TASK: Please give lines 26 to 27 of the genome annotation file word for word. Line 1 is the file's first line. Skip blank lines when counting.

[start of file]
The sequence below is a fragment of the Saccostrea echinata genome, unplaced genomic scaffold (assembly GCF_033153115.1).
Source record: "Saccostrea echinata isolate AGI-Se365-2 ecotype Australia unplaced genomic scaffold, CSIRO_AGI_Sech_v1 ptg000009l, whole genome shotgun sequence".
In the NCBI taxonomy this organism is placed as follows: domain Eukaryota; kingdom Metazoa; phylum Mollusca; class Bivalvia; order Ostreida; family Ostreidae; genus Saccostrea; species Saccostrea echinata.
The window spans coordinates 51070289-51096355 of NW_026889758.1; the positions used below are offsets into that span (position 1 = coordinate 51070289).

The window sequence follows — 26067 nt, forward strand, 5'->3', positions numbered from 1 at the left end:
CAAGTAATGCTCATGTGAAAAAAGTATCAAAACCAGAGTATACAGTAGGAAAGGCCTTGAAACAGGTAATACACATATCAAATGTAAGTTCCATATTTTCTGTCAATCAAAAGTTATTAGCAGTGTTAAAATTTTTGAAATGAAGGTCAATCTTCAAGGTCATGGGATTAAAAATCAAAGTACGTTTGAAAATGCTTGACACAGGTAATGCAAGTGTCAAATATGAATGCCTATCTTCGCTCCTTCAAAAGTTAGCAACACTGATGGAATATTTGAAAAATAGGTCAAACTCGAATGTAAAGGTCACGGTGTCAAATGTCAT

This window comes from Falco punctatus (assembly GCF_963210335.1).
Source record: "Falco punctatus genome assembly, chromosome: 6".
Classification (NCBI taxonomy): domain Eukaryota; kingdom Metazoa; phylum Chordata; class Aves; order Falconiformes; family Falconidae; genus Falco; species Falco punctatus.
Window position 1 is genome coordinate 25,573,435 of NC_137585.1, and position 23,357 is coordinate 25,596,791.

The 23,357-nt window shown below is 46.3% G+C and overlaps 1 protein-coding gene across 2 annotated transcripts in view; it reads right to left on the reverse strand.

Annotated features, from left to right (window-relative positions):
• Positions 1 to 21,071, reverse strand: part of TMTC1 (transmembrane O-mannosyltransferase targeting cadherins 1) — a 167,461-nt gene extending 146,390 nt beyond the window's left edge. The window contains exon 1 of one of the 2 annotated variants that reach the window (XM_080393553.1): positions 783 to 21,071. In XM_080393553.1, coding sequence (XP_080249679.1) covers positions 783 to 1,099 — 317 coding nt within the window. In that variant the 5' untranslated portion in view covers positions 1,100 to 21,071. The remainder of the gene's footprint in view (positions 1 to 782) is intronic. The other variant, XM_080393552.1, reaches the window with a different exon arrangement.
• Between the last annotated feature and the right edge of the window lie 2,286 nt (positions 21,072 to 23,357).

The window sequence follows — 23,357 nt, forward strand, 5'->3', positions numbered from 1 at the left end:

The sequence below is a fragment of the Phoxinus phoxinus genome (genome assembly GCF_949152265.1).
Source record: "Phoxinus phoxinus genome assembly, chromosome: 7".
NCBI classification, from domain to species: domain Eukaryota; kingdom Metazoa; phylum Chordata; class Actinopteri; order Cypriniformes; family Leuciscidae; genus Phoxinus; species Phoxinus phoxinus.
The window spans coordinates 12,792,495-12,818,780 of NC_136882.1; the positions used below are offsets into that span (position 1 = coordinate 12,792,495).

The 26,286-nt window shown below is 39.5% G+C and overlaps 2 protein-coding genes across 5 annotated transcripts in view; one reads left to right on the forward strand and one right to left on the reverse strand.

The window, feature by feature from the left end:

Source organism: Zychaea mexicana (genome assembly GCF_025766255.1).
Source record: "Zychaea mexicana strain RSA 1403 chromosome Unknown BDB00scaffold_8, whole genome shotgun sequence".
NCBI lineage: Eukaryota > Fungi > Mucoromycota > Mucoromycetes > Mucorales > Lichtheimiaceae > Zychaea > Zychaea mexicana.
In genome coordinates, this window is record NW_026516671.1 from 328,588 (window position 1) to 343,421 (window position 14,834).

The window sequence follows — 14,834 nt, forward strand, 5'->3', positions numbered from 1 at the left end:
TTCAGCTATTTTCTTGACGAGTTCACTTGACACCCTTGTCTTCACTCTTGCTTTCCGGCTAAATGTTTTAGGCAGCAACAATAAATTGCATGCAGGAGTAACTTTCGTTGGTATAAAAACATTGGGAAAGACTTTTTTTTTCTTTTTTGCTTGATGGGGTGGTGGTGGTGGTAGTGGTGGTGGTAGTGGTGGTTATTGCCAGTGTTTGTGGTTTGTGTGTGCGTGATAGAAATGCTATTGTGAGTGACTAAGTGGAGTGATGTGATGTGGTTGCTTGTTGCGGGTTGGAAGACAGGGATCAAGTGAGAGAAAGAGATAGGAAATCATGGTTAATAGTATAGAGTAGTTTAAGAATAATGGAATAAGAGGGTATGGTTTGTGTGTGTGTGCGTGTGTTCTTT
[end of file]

The window sequence follows — 14,834 nt, forward strand, 5'->3', positions numbered from 1 at the left end:
TTCAGCTATTTTCTTGACGAGTTCACTTGACACCCTTGTCTTCACTCTTGCTTTCCGGCTAAATGTTTTAGGCAGCAACAATAAATTGCATGCAGGAGTAACTTTCGTTGGTATAAAAACATTGGGAAAGACTTTTTTTTTCTTTTTTGCTTGATGGGGTGGTGGTGGTGGTAGTGGTGGTGGTAGTGGTGGTTATTGCCAGTGTTTGTGGTTTGTGTGTGCGTGATAGAAATGCTATTGTGAGTGACTAAGTGGAGTGATGTGATGTGGTTGCTTGTTGCGGGTTGGAAGACAGGGATCAAGTGAGAGAAAGAGATAGGAAATCATGGTTAATAGTATAGAGTAGTTTAAGAATAATGGAATAAGAGGGTATGGTTTGTGTGTGTGTGCGTGTGTTCTTT